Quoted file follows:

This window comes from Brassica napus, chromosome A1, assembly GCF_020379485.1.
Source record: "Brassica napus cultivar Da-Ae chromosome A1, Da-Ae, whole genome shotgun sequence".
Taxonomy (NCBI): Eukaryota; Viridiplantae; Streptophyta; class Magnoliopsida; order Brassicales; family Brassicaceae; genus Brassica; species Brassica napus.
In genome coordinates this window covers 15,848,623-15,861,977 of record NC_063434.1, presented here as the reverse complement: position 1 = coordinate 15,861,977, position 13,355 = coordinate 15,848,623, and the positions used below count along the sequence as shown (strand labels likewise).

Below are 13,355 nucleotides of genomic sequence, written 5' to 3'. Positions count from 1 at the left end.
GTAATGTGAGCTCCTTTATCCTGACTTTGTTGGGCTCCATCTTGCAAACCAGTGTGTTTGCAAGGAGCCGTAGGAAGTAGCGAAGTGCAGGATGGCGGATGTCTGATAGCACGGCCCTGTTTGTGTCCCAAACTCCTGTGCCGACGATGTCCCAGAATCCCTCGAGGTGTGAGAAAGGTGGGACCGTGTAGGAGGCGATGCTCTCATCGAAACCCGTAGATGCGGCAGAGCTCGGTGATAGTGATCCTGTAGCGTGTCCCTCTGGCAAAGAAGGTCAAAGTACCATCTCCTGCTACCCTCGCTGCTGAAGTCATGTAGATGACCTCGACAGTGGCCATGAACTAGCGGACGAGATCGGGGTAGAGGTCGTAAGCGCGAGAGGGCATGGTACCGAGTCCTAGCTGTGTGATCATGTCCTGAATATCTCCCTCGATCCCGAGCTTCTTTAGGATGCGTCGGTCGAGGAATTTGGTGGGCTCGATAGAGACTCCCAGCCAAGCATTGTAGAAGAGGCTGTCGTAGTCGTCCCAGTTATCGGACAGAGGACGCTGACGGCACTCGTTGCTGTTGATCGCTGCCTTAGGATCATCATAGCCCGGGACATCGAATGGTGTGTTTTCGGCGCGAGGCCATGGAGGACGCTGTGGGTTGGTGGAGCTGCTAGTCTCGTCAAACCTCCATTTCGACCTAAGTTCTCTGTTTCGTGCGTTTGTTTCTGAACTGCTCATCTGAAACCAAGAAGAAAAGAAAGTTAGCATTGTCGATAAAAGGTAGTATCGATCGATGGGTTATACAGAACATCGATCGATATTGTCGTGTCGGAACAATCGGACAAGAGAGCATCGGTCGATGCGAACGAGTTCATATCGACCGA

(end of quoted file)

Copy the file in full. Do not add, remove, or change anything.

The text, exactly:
This window comes from Brassica napus, chromosome A1, assembly GCF_020379485.1.
Source record: "Brassica napus cultivar Da-Ae chromosome A1, Da-Ae, whole genome shotgun sequence".
Taxonomy (NCBI): Eukaryota; Viridiplantae; Streptophyta; class Magnoliopsida; order Brassicales; family Brassicaceae; genus Brassica; species Brassica napus.
In genome coordinates this window covers 15,848,623-15,861,977 of record NC_063434.1, presented here as the reverse complement: position 1 = coordinate 15,861,977, position 13,355 = coordinate 15,848,623, and the positions used below count along the sequence as shown (strand labels likewise).

Below are 13,355 nucleotides of genomic sequence, written 5' to 3'. Positions count from 1 at the left end.
GTAATGTGAGCTCCTTTATCCTGACTTTGTTGGGCTCCATCTTGCAAACCAGTGTGTTTGCAAGGAGCCGTAGGAAGTAGCGAAGTGCAGGATGGCGGATGTCTGATAGCACGGCCCTGTTTGTGTCCCAAACTCCTGTGCCGACGATGTCCCAGAATCCCTCGAGGTGTGAGAAAGGTGGGACCGTGTAGGAGGCGATGCTCTCATCGAAACCCGTAGATGCGGCAGAGCTCGGTGATAGTGATCCTGTAGCGTGTCCCTCTGGCAAAGAAGGTCAAAGTACCATCTCCTGCTACCCTCGCTGCTGAAGTCATGTAGATGACCTCGACAGTGGCCATGAACTAGCGGACGAGATCGGGGTAGAGGTCGTAAGCGCGAGAGGGCATGGTACCGAGTCCTAGCTGTGTGATCATGTCCTGAATATCTCCCTCGATCCCGAGCTTCTTTAGGATGCGTCGGTCGAGGAATTTGGTGGGCTCGATAGAGACTCCCAGCCAAGCATTGTAGAAGAGGCTGTCGTAGTCGTCCCAGTTATCGGACAGAGGACGCTGACGGCACTCGTTGCTGTTGATCGCTGCCTTAGGATCATCATAGCCCGGGACATCGAATGGTGTGTTTTCGGCGCGAGGCCATGGAGGACGCTGTGGGTTGGTGGAGCTGCTAGTCTCGTCAAACCTCCATTTCGACCTAAGTTCTCTGTTTCGTGCGTTTGTTTCTGAACTGCTCATCTGAAACCAAGAAGAAAAGAAAGTTAGCATTGTCGATAAAAGGTAGTATCGATCGATGGGTTATACAGAACATCGATCGATATTGTCGTGTCGGAACAATCGGACAAGAGAGCATCGGTCGATGCGAACGAGTTCATATCGACCGA